Heritage, Volume 8, Number 4, Fall 1990 Page: 18
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Before and after pictures of a livestock underpass on Highway 55.
Texas has always held a historic predent
in superhighways, as evidenced by the
Chisholm Trail between Texas and Kansas
which served as the conduit for the world's
largest mass movement of livestock. In
1956, the U.S. Congress enacted the
world's largest domestic works projectthe
National System of Interstate and Defense
Highways. The Highway Act of 1956
established a Highway Trust Fund, which
distributed the taxes imposed on highway
users to pay for the ninety percent federal
share of interstate system costs.
The spatial impact of this interstate system
in Texas was twofold; it increased accessibility
between cities, and within cities
it promoted suburbanization. On the national
scale, expressways connected Texas'
cities more effectively with the rest of
the country and so allowed national prosperity
to diffuse into areas previously excluded.
By overcoming the geographic isolation
of townships situated beyond the
traditional loci of industry and commerce,
interstate trucking provided a catalyst for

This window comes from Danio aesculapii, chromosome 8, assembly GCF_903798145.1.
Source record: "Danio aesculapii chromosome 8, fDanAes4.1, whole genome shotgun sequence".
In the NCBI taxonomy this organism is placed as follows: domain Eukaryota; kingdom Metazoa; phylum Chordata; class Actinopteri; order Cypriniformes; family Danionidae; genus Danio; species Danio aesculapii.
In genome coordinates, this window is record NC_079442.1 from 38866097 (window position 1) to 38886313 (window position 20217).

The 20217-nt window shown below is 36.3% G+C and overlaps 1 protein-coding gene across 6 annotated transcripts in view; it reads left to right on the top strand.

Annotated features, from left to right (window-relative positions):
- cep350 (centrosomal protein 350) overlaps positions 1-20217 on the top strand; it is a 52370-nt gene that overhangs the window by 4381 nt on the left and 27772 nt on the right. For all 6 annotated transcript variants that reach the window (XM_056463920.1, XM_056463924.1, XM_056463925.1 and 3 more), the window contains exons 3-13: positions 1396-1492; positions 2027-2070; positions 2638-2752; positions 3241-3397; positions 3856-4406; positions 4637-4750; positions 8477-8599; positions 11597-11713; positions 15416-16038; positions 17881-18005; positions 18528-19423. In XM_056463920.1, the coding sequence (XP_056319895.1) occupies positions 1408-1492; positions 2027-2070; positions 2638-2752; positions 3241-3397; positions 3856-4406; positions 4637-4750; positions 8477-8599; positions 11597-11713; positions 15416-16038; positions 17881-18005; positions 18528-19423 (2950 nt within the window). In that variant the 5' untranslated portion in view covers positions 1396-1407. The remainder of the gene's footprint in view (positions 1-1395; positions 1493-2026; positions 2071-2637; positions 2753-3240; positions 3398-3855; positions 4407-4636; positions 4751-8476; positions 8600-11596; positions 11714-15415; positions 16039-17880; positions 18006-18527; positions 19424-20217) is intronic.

the more rapid development of Texas' urban
system and surpassed the train as the
state's main intercity transport mode for
goods. Such freeways, however, although
exposing Texans to new locations, also
reduced their knowledge of their state
since freeways bypassed small towns.
Today, instead of going through
Encinal on the way to Laredo, Mexico we
slip by it on IH-35. Coupland's economy
withered when the road between Taylor
and Elgin was paved. Just as the bypassing
of a town by the railroad killed its economy
and headed it toward extinction, so too a
town bypassed by a highway finds its com--
mercial center gutted and reestablished
along the highway.
Within cities, the interstate promoted
central-city decline by facilitating the outward
movement of commercial districts
and residences. The truck and the car, by
accelerating the diffusion of people and
economic prosperity to suburbia, transformed
Texas' urban cadastre created by
the high cost of moving bulk goods by horse
and wagon, to its present amorphous shape.
We are increasingly moving information
rather than people, interacting by
telecommunication rather than highways.
How will this new transportation
revolution-communicating as opposed
to commuting to work-affect our travel
perception and the state's urban structure?
What are the implications for the state's
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Texas Historical Foundation. Heritage, Volume 8, Number 4, Fall 1990, periodical, Autumn 1990; Austin, Texas. (texashistory.unt.edu/ark:/67531/metapth45429/m1/18/: accessed June 22, 2017), University of North Texas Libraries, The Portal to Texas History, texashistory.unt.edu; crediting Texas Historical Foundation.